OTTAWA - When it comes to summits, chronological order matters.
The federal government has decided to hold the G8 summit before the G20 - an arrangement that risks upsetting emerging economies, analysts say.
The G8 summit will be held June 25 to 27 in Huntsville, Ont.
And while Prime Minister Stephen Harper has yet to announce official details for the G20 summit expected for around the same time, federal sources say it's safe to assume it will be held immediately after the G8.
The order of the two summits is a simple logistical detail, but the decision to put the G8 first carries political significance.
That's because the chronological order could be interpreted as pecking order. It leaves the impression that the rich established countries of the G8 are setting the agenda for the fledgling G20, a group dominated by emerging economies.
"They don't want to be seen as being relegated to a different tier," said Andrew Cooper, associate director of the Centre for International Governance Innovation, based in Waterloo, Ont.
"They want to see the G20 as a hub, radiating out."
It was unavoidable that some emerging economies would have their feathers ruffled by the order of the summits, said Fen Hampson, director of the Norman Paterson School of International Affairs at Carleton University in Ottawa.
"This is a good argument, actually, for holding the summit in two different locations in order to reinforce the message that these are two different institutions and political processes."
Global leaders decided at the G20 summit in Pittsburgh in September that the G20 would replace the G8 as the leading international body for economic matters. The move formalized a major shift in global politics that has seen emerging economies such as China, India and Brazil challenge established economies such as the United States and Europe for supremacy.
Turning the G20 into a permanent leaders' institution "is the big prize for them," Cooper said.
Canada has been a reluctant convert to the idea that G20 should take the lead. Harper has said Canada's voice could be diluted in such a large group. And Ottawa has been seeking support from Japan and Russia - other G8 countries in a similar predicament - to maintain the role of the G8.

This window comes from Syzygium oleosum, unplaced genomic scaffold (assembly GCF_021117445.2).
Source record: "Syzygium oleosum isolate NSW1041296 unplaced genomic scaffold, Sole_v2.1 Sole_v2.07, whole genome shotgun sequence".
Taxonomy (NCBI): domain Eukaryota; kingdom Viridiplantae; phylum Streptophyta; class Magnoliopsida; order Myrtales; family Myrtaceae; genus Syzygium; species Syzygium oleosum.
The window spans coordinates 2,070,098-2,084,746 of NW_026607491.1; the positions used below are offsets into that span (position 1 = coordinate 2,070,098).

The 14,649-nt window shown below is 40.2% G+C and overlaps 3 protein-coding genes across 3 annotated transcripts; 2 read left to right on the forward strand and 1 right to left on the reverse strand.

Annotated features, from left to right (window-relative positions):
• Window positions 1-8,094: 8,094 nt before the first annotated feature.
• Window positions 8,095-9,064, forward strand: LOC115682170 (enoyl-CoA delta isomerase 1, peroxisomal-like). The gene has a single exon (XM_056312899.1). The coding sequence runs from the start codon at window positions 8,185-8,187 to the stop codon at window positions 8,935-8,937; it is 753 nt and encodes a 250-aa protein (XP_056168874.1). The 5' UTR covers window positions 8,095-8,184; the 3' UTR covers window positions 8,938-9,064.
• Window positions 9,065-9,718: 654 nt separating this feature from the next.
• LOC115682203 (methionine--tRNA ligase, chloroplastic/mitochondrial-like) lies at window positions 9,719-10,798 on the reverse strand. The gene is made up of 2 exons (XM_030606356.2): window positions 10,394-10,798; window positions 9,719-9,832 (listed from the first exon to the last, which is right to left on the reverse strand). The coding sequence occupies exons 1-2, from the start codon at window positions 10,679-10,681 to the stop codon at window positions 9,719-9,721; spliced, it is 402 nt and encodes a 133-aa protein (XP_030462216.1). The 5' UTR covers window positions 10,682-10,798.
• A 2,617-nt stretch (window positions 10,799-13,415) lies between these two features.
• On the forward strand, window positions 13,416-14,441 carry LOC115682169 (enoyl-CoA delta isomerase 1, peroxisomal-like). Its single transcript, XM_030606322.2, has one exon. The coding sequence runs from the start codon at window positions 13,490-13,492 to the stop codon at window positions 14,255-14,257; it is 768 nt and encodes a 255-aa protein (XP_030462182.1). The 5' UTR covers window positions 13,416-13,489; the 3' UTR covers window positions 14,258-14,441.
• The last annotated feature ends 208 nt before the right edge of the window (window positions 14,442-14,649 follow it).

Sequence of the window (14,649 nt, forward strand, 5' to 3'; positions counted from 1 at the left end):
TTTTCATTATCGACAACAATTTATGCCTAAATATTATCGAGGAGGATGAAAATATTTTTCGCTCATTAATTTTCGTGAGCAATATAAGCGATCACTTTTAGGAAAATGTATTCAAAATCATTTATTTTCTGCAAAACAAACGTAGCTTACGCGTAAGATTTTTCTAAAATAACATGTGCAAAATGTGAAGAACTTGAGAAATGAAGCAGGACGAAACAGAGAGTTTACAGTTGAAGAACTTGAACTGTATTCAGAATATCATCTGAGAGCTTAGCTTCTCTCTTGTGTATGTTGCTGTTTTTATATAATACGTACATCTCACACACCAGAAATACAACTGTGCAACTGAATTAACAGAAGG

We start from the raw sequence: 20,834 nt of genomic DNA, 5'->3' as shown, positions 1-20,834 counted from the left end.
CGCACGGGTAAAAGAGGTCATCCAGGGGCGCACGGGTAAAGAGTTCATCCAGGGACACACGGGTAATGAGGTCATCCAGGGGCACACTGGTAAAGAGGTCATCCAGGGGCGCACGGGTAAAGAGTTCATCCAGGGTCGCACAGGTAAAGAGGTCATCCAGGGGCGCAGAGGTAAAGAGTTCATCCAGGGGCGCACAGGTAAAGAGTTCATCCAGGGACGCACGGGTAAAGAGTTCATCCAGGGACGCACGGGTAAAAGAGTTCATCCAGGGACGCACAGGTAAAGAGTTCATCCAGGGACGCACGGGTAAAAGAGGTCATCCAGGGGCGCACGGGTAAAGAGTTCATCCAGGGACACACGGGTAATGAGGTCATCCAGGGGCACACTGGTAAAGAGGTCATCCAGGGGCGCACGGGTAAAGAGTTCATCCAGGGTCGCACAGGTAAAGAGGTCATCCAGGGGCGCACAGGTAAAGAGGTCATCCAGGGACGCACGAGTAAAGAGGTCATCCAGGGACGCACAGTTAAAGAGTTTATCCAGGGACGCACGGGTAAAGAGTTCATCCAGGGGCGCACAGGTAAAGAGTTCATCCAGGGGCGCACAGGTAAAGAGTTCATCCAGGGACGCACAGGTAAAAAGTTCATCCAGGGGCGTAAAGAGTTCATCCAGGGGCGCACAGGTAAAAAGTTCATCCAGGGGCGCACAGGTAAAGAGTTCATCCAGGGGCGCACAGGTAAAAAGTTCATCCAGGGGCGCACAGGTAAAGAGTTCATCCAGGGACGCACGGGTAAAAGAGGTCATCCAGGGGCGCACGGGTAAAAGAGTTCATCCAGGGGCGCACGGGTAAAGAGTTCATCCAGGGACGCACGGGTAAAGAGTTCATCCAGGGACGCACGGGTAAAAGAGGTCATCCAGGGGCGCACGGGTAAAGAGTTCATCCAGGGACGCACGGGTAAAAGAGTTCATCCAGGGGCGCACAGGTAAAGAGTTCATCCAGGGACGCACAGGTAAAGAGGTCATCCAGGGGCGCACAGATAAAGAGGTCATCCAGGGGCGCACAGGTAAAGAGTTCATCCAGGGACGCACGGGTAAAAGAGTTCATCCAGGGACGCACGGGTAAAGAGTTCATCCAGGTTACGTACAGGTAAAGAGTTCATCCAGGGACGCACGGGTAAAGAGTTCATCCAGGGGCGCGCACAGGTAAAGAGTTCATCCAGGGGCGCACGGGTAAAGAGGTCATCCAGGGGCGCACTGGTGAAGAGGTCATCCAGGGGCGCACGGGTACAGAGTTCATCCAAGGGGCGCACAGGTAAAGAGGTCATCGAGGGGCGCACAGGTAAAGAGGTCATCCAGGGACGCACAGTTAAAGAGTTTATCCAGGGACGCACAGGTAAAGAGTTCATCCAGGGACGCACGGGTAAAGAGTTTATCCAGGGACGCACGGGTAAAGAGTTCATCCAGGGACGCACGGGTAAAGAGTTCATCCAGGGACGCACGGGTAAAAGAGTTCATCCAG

Some emerging countries, however, have been quick to declare the G8 as next to irrelevant.
Brazil's external affairs minister, Celso Amorim, pronounced the G8 "dead" earlier this year - a sentiment reiterated by his press office this week.
"The eight countries have a right to get together," an official spokesman said. "But more important is the G20."
He added that as the host of both summits, it's up to Canada to decide the order. And if the G20 is last, perhaps it means that global powers are saving the best for last.
"Maybe the best part of dinner is dessert," the official said.
Hampson said there is still good reason to "keep both institutions alive." The G20's focus on addressing the global financial crisis is necessary while the G8 "is still a useful forum for discussing general political and security matters, which affect the world's advanced industrial democracies."
The G20 should maintain its singular focus on battling the recession and protectionism, particularly in the U.S., said Hampson.
"Everyone also has an interest in ensuring that the two biggest scorpions in the bottle - China, the world's biggest creditor, and the U.S., which is the world's biggest debtor - manage their love-hate relationship in a way that the rest of us don't get sideswiped, or worse still, stung in the process."
Canada, he said, has its work cut out for it to ensure that both summits are a success.
"The success and longevity of both of these institutions will depend critically on the summits of 2010," said Hampson.
Indeed, while some diplomats argue that the second summit would have its agenda set by the first summit, others spin it another way. They argue that the second summit is more important because it is the culmination of discussions at the previous lesser summits.
A similar debate is taking place on the other side of the world, where Japan and Korea are tussling over whether the next APEC summit or another G20 summit scheduled for November should take precedence.
Japan is the next host of the Asia-Pacific Economic Co-operation forum, while Korea is the G20 host.